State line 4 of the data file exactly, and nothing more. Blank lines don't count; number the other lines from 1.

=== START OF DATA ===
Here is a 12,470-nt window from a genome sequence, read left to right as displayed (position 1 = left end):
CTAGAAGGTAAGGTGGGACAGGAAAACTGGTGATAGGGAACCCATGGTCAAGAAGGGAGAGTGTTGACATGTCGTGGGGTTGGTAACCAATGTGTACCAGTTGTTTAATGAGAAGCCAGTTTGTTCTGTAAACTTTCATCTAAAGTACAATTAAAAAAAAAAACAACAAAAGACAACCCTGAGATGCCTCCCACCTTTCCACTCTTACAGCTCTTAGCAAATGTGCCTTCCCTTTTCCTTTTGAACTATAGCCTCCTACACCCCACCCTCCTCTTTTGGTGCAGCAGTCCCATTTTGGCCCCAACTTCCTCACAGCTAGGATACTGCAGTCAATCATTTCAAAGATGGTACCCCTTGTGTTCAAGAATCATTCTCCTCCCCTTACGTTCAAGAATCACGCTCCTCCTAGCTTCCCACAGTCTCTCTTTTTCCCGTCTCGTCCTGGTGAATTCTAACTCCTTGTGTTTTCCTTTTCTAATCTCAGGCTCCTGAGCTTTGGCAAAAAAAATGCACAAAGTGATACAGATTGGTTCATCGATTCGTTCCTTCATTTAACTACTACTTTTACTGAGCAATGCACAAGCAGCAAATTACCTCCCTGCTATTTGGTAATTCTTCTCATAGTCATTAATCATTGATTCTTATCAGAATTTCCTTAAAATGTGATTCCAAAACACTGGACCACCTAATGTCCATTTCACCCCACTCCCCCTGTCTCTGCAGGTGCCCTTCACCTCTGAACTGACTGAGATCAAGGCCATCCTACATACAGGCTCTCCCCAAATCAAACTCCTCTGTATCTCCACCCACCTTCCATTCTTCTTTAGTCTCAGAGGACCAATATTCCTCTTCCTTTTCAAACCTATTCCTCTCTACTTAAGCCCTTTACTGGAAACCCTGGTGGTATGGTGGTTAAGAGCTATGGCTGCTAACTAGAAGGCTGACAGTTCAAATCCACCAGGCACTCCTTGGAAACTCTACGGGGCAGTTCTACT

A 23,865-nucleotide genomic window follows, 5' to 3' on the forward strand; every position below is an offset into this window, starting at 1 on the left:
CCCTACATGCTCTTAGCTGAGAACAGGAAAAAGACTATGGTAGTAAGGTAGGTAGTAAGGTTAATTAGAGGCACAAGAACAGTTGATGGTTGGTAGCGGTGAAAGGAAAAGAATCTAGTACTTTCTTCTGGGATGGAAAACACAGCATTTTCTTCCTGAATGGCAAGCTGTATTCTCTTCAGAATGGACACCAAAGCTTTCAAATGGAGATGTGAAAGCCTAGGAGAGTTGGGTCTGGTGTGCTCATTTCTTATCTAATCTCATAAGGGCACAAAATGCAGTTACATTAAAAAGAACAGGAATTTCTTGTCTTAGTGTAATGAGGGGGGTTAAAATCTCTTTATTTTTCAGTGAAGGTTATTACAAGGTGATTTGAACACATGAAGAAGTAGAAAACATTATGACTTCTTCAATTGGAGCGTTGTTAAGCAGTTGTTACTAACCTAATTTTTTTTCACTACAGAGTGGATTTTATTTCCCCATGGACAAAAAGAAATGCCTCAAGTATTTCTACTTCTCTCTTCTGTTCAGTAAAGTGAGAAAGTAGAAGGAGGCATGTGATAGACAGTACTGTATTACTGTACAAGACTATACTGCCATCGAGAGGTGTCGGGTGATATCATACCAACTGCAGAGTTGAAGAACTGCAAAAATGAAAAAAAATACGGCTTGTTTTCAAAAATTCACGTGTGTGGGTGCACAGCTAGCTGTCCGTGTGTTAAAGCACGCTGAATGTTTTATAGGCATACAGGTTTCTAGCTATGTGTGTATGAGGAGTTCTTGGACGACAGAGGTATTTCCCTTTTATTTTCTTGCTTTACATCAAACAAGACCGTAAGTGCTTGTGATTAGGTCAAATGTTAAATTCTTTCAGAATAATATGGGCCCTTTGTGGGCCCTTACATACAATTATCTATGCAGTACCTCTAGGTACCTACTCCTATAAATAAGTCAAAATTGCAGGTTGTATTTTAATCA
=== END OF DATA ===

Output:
CCCTACATGCTCTTAGCTGAGAACAGGAAAAAGACTATGGTAGTAAGGTAGGTAGTAAGGTTAATTAGAGGCACAAGAACAGTTGATGGTTGGTAGCGGTGAAAGGAAAAGAATCTAGTACTTTCTTCTGGGATGGAAAACACAGCATTTTCTTCCTGAATGGCAAGCTGTATTCTCTTCAGAATGGACACCAAAGCTTTCAAATGGAGATGTGAAAGCCTAGGAGAGTTGGGTCTGGTGTGCTCATTTCTTATCTAATCTCATAAGGGCACAAAATGCAGTTACATTAAAAAGAACAGGAATTTCTTGTCTTAGTGTAATGAGGGGGGTTAAAATCTCTTTATTTTTCAGTGAAGGTTATTACAAGGTGATTTGAACACATGAAGAAGTAGAAAACATTATGACTTCTTCAATTGGAGCGTTGTTAAGCAGTTGTTACTAACCTAATTTTTTTTCACTACAGAGTGGATTTTATTTCCCCATGGACAAAAAGAAATGCCTCAAGTATTTCTACTTCTCTCTTCTGTTCAGTAAAGTGAGAAAGTAGAAGGAGGCATGTGATAGACAGTACTGTATTACTGTACAAGACTATACTGCCATCGAGAGGTGTCGGGTGATATCATACCAACTGCAGAGTTGAAGAACTGCAAAAATGAAAAAAAATACGGCTTGTTTTCAAAAATTCACGTGTGTGGGTGCACAGCTAGCTGTCCGTGTGTTAAAGCACGCTGAATGTTTTATAGGCATACAGGTTTCTAGCTATGTGTGTATGAGGAGTTCTTGGACGACAGAGGTATTTCCCTTTTATTTTCTTGCTTTACATCAAACAAGACCGTAAGTGCTTGTGATTAGGTCAAATGTTAAATTCTTTCAGAATAATATGGGCCCTTTGTGGGCCCTTACATACAATTATCTATGCAGTACCTCTAGGTACCTACTCCTATAAATAAGTCAAAATTGCAGGTTGTATTTTAATCA